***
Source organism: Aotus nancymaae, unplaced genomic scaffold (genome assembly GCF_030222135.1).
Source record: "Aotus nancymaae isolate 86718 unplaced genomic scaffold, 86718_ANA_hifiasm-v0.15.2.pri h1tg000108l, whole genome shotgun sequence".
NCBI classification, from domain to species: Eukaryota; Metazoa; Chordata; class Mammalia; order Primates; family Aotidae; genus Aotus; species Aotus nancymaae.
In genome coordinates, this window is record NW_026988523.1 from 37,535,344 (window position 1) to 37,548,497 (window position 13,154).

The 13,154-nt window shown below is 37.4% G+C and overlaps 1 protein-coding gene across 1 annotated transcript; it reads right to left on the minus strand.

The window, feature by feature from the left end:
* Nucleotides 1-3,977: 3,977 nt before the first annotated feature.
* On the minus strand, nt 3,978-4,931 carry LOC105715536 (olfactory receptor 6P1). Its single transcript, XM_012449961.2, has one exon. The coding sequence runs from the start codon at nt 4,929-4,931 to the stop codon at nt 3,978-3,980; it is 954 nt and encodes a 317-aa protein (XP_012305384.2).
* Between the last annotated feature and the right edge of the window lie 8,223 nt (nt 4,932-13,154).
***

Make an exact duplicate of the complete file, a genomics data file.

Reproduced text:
Source organism: Aotus nancymaae, unplaced genomic scaffold (genome assembly GCF_030222135.1).
Source record: "Aotus nancymaae isolate 86718 unplaced genomic scaffold, 86718_ANA_hifiasm-v0.15.2.pri h1tg000108l, whole genome shotgun sequence".
NCBI classification, from domain to species: Eukaryota; Metazoa; Chordata; class Mammalia; order Primates; family Aotidae; genus Aotus; species Aotus nancymaae.
In genome coordinates, this window is record NW_026988523.1 from 37,535,344 (window position 1) to 37,548,497 (window position 13,154).

The 13,154-nt window shown below is 37.4% G+C and overlaps 1 protein-coding gene across 1 annotated transcript; it reads right to left on the minus strand.

The window, feature by feature from the left end:
* Nucleotides 1-3,977: 3,977 nt before the first annotated feature.
* On the minus strand, nt 3,978-4,931 carry LOC105715536 (olfactory receptor 6P1). Its single transcript, XM_012449961.2, has one exon. The coding sequence runs from the start codon at nt 4,929-4,931 to the stop codon at nt 3,978-3,980; it is 954 nt and encodes a 317-aa protein (XP_012305384.2).
* Between the last annotated feature and the right edge of the window lie 8,223 nt (nt 4,932-13,154).